Police officers enter at 0:31.
Last Thursday, two protesters were found not guilty of violent disorder and actual bodily harm against police officers, which they were accused of committing during a Cardiff Uncut protest at a bank on the 2nd of May last year. As a result of the acquittal, the CCTV footage of the event can now be released, and it tells a remarkably different story to what was presented as evidence against the two men.
The video shows police charging into the protesters, punching, kneeing, choking and hurling members of the group around the room. One defendant, 26-year-old Josh Longbottom, is held in a chokehold. In the scuffle the second defendant, Pete Simpson, aged 30, approaches his friend Josh before being picked up by the throat and slammed into the ground.
The protest was an occupation of an HSBC branch on Queen Street in Cardiff to draw attention to the bank facilitating tax avoidance for its wealthy clients and, more generally, according to Simpson, "about the rich getting richer and the poor getting poorer, while banks have absolutely no accountability".
Helen Jones, 24, was there that day. She said: "A group broke off from the march and carried out a peaceful occupation of the bank, chanting and waving signs. That was until the police jumped in and acted in a totally disproportionate fashion. We were all left shocked and worried for Josh and Pete's safety."
All of this is in contradiction to how officers described the event, which they said had made them afraid for their lives. The police made unsubstantiated accusations about the two defendants, saying they had sworn and behaved violently towards members of the force. They even went as far as to claim one of the officers sustained an injury to his hand, a claim that was thrown out early in the trial.
Eventually Judge Michael Fitton QC found that the evidence could not sustain any of the allegations. The strength of the video was such that one barrister, in their closing statement, asked: "Where would we be without CCTV footage?" – perhaps evidence of a rare silver lining to the unparalleled reach of the UK's surveillance systems.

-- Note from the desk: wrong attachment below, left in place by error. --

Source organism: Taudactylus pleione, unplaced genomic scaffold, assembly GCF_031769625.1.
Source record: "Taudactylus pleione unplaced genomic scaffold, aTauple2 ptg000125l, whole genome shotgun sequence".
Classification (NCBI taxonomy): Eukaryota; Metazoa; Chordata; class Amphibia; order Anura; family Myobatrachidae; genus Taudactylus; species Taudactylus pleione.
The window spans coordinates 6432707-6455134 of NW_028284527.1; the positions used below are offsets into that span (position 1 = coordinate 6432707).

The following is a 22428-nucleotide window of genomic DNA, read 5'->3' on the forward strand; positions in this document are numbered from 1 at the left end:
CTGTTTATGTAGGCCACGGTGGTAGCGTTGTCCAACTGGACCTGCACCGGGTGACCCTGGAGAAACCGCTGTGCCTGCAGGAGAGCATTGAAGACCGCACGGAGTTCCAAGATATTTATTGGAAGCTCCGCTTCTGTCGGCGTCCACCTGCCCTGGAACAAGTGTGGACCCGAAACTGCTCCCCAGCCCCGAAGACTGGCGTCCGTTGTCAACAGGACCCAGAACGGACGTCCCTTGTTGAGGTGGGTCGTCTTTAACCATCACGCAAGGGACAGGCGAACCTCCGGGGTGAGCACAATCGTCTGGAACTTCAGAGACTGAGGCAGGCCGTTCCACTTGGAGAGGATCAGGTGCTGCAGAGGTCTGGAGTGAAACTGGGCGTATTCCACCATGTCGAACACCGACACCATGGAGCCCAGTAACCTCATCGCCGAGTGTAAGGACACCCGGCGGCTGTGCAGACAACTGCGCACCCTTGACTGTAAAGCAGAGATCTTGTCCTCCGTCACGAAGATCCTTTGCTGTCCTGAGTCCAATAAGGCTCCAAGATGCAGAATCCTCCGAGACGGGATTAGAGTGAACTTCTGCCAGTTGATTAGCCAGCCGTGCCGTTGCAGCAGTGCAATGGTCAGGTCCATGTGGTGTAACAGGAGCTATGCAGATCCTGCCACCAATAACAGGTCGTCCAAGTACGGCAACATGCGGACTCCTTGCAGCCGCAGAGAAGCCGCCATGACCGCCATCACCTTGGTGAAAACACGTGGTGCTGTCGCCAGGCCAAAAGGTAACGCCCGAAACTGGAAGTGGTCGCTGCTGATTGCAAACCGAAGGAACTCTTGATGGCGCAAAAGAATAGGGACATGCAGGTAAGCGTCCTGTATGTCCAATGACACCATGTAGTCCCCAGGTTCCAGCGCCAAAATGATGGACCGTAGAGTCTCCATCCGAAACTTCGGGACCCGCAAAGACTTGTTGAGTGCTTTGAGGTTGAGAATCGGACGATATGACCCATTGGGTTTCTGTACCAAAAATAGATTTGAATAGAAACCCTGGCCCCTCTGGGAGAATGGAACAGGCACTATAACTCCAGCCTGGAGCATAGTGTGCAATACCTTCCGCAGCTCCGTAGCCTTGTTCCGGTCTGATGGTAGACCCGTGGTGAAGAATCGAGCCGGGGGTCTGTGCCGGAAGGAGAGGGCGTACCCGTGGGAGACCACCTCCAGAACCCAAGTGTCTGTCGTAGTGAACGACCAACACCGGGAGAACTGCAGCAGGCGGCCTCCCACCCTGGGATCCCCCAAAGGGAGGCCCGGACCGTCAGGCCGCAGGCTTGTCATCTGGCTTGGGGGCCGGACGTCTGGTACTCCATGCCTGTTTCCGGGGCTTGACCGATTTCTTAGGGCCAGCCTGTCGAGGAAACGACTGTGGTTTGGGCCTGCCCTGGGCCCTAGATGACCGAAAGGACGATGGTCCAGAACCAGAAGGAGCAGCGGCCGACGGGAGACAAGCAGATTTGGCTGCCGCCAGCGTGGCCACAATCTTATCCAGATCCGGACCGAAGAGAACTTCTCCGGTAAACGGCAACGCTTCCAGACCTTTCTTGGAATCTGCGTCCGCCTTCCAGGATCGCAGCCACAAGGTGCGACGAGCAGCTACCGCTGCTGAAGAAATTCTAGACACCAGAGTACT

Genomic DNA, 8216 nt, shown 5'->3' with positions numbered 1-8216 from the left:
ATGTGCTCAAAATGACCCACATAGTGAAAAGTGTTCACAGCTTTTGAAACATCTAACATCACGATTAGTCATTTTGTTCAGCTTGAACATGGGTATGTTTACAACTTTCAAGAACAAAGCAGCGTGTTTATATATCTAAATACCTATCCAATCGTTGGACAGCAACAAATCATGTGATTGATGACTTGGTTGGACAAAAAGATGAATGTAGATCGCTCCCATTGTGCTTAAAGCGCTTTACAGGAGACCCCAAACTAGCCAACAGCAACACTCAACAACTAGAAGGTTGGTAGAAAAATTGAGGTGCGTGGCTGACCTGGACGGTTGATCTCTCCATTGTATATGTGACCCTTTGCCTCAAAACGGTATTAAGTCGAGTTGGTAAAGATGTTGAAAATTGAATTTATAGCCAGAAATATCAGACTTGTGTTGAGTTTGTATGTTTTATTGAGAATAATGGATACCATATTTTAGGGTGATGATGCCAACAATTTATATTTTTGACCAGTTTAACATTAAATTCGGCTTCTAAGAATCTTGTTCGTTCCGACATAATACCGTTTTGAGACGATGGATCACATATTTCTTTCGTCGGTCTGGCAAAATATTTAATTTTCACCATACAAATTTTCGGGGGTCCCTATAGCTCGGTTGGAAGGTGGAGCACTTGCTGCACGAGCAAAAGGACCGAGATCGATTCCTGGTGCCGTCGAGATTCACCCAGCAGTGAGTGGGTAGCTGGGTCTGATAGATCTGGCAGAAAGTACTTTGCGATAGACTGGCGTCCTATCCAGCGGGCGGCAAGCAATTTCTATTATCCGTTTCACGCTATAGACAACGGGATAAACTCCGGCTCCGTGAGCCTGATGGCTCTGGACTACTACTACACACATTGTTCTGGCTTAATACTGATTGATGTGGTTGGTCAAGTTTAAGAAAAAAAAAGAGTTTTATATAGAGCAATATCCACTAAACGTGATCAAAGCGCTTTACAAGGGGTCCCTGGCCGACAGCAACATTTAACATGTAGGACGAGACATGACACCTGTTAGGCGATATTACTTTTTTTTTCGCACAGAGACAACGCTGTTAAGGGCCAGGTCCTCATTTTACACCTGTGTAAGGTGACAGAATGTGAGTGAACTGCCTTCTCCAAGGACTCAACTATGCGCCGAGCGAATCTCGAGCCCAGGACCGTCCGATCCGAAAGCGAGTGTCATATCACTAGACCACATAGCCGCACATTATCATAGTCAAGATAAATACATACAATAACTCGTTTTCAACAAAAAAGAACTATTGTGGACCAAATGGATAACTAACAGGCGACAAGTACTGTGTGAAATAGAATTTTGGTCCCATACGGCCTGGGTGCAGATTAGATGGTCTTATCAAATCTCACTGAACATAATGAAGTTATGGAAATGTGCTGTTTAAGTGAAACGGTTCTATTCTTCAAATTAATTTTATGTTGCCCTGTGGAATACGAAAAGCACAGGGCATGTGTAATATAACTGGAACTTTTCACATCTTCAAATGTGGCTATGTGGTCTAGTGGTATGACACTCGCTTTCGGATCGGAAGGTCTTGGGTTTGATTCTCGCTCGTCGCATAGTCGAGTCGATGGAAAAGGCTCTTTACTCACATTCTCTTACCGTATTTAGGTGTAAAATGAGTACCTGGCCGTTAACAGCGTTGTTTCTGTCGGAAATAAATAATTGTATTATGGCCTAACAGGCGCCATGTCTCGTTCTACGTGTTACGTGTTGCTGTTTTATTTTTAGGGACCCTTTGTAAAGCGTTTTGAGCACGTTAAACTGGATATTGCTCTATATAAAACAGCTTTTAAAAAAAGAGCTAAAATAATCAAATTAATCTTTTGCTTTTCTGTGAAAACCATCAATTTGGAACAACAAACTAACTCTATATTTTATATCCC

Simpson said: "I think the police officers lost their mind that day. If anyone could be accused of violent disorder it's them. I would complain to the IPCC but I don't have any faith in an organisation full of ex-police officers."
He went on to say: "What's most frustrating is that we were protesting against tax avoidance at a time when schools and hospitals desperately need money, and the state has just spent hundreds of thousands of pounds trying to prosecute us for something that would have been instantly disregarded if the people in charge had watched the CCTV footage."
Raj Chada, a criminal defence partner at Hodge Jones & Allen, who represented Simpson, said: "We were very surprised that the trial continued when the Crown Prosecution Service had the CCTV footage, which was completely inconsistent with the officers' statements."
As a result of the charges both defendants have spent eight months on electric tag under curfew and have been prevented from spending time in their hometown of Cardiff. Peter Simpson was unable to attend a funeral during this period and was prohibited from seeing his sick grandmother without permission.
Chada described the bail conditions as "outrageous". He said: "Bail conditions are supposed to be used to address specific concerns. My client was arrested at a protest – what does imposing a curfew on him achieve? These were unnecessary, punitive measures."
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Jones, Simpson and Chada all feel that what has taken place is an example of a growing intolerance of public protest. Chada said: "More and more we're seeing protests being hyped up and events exaggerated, which is contributing to a culture that punishes dissent."
More worrying, still, Jones told VICE that some of those involved in the demonstration claim to have been followed by plainclothes officers after the events (South Wales Police did not reply to a request for comment). She said: "All of this is a way to reduce people's confidence in exercising their democratic right to protest in a very underhanded way."
Thankfully, neither Jones nor Simpson have been put off by the police's behaviour. Simpson said: "I've thought a lot about changing the direction of my life, but I am strong believer in campaigning for social justice and I won't stop now."
Still, not everyone has their resolve. As Jones pointed out: "You can see how if that was someone's first demo they could be put off coming back."
South Wales Police stated that they do not comment on the outcome of trials.
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